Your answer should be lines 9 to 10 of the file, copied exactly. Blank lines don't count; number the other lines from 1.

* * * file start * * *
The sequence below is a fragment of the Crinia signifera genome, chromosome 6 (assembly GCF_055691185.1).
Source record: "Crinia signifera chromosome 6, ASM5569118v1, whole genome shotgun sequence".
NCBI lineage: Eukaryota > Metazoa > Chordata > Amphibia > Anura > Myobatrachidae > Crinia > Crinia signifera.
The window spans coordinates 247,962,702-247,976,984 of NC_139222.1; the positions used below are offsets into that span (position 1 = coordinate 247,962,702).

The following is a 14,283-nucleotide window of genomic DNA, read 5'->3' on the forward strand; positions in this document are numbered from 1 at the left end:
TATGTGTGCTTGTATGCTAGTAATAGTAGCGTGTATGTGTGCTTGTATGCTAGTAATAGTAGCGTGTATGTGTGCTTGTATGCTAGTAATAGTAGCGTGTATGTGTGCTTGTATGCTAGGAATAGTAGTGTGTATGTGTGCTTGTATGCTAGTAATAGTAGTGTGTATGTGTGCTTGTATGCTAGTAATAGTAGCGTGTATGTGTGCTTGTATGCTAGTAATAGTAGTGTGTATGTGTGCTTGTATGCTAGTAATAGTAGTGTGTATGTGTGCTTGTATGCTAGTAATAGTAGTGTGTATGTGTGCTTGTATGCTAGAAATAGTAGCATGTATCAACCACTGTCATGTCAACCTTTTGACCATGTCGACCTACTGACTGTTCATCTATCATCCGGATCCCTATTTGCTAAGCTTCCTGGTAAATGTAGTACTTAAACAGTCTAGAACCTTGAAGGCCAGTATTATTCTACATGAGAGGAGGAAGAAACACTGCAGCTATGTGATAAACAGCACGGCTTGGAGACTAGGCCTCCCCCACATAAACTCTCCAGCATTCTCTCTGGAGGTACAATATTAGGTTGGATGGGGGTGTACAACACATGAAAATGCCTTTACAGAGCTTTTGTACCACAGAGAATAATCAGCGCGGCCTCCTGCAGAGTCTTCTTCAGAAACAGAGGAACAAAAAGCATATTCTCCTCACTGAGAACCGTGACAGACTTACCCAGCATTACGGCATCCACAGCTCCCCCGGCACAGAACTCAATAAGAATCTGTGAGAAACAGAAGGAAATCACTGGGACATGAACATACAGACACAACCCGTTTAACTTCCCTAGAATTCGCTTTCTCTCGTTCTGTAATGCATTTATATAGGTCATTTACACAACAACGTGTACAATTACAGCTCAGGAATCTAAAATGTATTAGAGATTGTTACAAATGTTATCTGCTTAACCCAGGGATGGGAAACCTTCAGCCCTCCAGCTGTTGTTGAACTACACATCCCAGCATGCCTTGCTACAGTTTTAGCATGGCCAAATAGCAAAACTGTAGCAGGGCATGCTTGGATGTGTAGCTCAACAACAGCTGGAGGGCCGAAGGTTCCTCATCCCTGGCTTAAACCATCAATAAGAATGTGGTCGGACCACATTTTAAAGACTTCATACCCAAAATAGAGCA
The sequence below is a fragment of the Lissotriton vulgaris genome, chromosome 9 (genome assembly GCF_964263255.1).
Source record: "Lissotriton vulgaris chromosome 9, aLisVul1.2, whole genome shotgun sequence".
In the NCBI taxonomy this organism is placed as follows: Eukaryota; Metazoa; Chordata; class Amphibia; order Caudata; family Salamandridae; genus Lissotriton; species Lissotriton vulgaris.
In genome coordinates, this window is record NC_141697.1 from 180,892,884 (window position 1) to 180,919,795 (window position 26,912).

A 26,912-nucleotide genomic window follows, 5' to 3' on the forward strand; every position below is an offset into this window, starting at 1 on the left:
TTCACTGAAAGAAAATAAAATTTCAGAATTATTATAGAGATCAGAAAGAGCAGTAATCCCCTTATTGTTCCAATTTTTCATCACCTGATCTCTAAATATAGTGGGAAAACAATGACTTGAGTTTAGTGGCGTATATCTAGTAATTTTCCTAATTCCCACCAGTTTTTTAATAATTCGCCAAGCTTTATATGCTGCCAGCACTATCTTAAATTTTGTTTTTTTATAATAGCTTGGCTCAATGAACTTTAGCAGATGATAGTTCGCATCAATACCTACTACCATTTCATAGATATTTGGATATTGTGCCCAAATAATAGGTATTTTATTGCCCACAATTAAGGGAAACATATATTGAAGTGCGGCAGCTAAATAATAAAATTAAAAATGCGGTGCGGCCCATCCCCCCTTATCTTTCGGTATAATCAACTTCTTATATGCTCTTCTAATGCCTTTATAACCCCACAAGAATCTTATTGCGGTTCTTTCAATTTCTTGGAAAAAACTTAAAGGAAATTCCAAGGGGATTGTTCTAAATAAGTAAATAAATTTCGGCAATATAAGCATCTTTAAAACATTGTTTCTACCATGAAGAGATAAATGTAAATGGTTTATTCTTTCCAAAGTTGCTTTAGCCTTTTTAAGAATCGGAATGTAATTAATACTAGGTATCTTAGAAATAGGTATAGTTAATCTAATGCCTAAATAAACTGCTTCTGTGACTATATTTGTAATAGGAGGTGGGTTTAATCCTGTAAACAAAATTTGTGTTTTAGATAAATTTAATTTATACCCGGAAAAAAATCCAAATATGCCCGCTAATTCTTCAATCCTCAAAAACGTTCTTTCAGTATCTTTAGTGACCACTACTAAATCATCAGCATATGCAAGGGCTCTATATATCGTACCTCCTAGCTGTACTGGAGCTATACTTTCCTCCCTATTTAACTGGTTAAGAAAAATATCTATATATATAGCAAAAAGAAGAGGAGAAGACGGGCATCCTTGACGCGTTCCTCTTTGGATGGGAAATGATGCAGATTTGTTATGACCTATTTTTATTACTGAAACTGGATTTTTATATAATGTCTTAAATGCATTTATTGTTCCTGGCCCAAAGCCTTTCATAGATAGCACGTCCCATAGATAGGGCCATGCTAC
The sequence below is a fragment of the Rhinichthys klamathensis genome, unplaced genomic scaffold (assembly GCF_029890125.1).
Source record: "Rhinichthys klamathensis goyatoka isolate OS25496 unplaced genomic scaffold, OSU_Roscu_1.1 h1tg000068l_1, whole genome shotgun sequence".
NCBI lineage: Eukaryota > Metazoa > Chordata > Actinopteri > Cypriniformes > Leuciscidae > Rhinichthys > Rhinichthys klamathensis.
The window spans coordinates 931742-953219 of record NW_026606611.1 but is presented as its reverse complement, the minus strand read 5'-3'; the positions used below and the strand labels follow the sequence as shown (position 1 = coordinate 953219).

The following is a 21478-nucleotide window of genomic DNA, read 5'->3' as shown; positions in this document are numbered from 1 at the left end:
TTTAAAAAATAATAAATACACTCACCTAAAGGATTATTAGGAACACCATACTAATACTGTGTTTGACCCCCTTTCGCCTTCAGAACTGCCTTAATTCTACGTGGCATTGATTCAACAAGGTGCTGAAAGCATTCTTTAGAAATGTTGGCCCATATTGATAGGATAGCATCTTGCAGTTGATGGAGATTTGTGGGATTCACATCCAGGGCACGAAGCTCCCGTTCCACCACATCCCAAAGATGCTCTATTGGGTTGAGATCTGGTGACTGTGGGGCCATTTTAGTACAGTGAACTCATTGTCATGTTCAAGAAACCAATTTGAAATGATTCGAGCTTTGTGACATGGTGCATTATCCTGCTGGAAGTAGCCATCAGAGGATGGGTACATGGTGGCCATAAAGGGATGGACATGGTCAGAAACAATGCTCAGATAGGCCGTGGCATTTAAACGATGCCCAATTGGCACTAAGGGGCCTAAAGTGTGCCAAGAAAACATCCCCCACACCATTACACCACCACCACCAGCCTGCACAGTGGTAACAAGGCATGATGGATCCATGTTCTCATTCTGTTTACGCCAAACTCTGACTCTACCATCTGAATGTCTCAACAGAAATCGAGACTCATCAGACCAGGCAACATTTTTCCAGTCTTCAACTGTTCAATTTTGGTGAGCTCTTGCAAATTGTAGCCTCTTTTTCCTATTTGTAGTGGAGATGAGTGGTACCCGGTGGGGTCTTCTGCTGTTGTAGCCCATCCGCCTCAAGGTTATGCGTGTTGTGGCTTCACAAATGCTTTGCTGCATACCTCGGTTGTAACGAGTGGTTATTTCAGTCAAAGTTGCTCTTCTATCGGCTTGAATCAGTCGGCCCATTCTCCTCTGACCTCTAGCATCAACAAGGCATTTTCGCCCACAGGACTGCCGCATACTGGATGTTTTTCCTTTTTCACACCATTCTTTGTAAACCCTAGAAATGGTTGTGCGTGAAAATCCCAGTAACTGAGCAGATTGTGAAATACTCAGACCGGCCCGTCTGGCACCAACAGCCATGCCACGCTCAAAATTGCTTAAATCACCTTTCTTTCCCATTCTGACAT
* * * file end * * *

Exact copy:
In the NCBI taxonomy this organism is placed as follows: Eukaryota; Metazoa; Chordata; class Amphibia; order Caudata; family Salamandridae; genus Lissotriton; species Lissotriton vulgaris.
In genome coordinates, this window is record NC_141697.1 from 180,892,884 (window position 1) to 180,919,795 (window position 26,912).